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1. A hollowed place in something solid; a cavity or pit: dug a hole in the ground with a shovel.
a. An opening or perforation: a hole in the clouds; had a hole in the elbow of my sweater.
b. Sports An opening in a defensive formation, such as the area of a baseball infield between two adjacent fielders.
c. A fault or flaw: There are holes in your argument.
3. A deep place in a body of water.
4. An animal's hollowed-out habitation, such as a burrow.
5. An ugly, squalid, or depressing dwelling.
6. A deep or isolated place of confinement; a dungeon.
7. An awkward situation; a predicament.
a. The small pit lined with a cup into which a golf ball must be hit.
b. One of the divisions of a golf course, from tee to cup.
9. Physics A vacant position in an atom left by the absence of a valence electron, especially a position in a semiconductor that acts as a carrier of positive electric charge. Also called electron hole.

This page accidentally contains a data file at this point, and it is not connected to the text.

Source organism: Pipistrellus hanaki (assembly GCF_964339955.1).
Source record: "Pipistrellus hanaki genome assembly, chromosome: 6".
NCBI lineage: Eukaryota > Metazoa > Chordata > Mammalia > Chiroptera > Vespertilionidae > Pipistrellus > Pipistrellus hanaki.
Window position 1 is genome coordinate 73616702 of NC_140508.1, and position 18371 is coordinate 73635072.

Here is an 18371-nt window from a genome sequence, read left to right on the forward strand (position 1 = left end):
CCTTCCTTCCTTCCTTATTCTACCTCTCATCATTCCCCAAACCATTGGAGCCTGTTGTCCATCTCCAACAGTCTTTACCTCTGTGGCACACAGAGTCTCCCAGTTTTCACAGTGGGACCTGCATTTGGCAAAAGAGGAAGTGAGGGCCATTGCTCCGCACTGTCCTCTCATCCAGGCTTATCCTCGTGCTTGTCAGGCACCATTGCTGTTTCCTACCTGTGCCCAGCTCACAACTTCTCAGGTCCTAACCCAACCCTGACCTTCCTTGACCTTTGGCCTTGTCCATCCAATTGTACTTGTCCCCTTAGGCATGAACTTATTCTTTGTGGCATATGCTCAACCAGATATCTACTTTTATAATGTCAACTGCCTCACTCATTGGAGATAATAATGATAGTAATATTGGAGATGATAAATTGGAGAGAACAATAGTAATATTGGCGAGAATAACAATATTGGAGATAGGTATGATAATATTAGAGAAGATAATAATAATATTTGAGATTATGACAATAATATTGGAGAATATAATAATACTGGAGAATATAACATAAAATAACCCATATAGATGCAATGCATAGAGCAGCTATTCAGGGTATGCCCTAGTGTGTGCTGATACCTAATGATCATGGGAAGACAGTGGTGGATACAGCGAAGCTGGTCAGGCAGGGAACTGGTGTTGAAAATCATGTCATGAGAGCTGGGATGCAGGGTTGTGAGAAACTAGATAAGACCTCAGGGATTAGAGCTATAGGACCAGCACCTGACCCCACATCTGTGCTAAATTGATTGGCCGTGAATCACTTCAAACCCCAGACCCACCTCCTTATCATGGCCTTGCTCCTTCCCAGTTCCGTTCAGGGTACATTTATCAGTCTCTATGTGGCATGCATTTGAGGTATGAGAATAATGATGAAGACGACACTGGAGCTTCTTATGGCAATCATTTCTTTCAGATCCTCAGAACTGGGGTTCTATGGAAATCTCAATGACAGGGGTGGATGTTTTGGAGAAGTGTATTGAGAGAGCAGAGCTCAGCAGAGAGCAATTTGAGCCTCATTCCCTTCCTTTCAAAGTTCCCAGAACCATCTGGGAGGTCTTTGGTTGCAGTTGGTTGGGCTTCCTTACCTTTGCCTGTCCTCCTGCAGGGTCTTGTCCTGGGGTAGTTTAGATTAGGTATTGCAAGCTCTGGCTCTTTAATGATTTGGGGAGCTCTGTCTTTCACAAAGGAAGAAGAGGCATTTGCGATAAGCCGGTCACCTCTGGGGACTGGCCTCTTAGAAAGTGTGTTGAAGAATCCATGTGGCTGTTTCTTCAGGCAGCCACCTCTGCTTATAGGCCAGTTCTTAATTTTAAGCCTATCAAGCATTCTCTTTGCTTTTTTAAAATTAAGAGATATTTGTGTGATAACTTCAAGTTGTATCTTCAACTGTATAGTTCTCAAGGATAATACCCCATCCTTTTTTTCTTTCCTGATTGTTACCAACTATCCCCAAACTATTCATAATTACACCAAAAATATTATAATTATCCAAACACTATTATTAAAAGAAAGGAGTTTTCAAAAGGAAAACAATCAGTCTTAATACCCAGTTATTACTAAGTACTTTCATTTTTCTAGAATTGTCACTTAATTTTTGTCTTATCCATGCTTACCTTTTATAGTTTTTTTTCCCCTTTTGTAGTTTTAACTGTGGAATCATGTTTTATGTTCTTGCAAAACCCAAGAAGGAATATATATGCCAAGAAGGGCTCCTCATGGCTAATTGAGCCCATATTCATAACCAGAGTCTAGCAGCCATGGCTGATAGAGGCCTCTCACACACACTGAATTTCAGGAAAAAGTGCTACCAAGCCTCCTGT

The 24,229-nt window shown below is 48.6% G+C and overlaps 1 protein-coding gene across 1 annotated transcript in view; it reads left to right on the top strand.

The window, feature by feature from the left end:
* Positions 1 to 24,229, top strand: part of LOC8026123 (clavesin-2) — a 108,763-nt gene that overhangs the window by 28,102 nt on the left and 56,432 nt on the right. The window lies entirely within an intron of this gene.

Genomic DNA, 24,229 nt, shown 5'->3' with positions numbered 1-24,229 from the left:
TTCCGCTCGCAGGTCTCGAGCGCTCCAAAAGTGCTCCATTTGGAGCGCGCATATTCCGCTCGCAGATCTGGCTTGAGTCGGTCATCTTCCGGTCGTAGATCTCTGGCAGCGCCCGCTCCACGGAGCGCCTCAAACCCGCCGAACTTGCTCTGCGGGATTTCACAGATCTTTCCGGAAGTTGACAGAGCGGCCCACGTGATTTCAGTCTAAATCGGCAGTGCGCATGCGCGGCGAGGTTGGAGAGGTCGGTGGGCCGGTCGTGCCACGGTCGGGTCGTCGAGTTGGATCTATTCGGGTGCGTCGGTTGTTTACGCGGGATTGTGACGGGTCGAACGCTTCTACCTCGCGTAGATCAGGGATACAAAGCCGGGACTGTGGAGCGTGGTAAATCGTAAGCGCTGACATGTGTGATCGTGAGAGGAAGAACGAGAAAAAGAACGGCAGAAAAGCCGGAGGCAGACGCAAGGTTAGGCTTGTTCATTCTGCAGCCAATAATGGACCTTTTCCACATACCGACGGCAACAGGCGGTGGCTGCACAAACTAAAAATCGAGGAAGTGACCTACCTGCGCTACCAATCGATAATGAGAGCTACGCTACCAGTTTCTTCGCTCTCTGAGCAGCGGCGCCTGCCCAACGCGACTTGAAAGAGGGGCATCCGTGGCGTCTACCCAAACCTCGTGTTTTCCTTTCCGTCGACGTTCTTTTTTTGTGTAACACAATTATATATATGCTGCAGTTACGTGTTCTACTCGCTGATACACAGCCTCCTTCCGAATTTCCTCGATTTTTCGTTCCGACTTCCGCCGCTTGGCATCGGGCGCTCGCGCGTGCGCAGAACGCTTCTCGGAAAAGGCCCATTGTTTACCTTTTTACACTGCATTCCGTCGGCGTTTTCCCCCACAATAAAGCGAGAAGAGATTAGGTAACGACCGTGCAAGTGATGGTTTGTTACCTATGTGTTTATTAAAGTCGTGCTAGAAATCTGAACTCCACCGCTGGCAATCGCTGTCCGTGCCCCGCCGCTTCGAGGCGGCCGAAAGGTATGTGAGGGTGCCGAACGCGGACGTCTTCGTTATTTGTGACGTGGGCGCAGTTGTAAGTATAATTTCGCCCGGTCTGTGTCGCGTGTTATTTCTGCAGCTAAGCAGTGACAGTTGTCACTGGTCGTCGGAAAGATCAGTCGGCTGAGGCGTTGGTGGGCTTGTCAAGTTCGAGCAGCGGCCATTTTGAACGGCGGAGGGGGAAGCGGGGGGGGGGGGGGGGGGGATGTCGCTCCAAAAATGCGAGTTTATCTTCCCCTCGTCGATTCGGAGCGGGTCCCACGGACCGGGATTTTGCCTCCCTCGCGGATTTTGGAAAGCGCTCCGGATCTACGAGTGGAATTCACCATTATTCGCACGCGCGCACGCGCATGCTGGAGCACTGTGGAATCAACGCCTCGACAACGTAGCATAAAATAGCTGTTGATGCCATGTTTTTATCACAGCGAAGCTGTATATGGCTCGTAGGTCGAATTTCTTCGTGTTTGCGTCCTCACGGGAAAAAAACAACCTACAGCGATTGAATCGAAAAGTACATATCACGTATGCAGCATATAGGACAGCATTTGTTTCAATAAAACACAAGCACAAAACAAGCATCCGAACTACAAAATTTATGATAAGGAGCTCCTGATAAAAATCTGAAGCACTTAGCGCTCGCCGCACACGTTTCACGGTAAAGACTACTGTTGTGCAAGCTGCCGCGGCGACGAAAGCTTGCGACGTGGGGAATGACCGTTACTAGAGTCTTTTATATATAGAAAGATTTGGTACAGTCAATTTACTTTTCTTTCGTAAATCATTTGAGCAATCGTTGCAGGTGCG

v. holed, hol·ing, holes
1. To put a hole in.
2. To put or propel into a hole.
To make a hole in something.
hole out Sports
To hit a golf ball into the hole.
1. To hibernate in or as if in a hole.
2. Informal To take refuge in or as if in a hideout.
in the hole
1. Having a score below zero.
2. In debt.
3. At a disadvantage.
American Heritage® Dictionary of the English Language, Fifth Edition. Copyright © 2016 by Houghton Mifflin Harcourt Publishing Company. Published by Houghton Mifflin Harcourt Publishing Company. All rights reserved.
vb (intr, adverb)
1. (Zoology) (of an animal) to hibernate, esp in a cave
2. informal to hide or remain secluded
Collins English Dictionary – Complete and Unabridged, 12th Edition 2014 © HarperCollins Publishers 1991, 1994, 1998, 2000, 2003, 2006, 2007, 2009, 2011, 2014
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|Verb||1.||hole up - remain secluded or in hiding; "He is writing his book and is holing up in his study"|
|2.||hole up - score a hole in one|
golf, golf game - a game played on a large open course with 9 or 18 holes; the object is use as few strokes as possible in playing all the holes
|3.||hole up - sleep during winter; "Bears must eat a lot of food before they hibernate in their caves"|
Based on WordNet 3.0, Farlex clipart collection. © 2003-2012 Princeton University, Farlex Inc.
The American Heritage® Roget's Thesaurus. Copyright © 2013, 2014 by Houghton Mifflin Harcourt Publishing Company. Published by Houghton Mifflin Harcourt Publishing Company. All rights reserved.
Collins German Dictionary – Complete and Unabridged 7th Edition 2005. © William Collins Sons & Co. Ltd. 1980 © HarperCollins Publishers 1991, 1997, 1999, 2004, 2005, 2007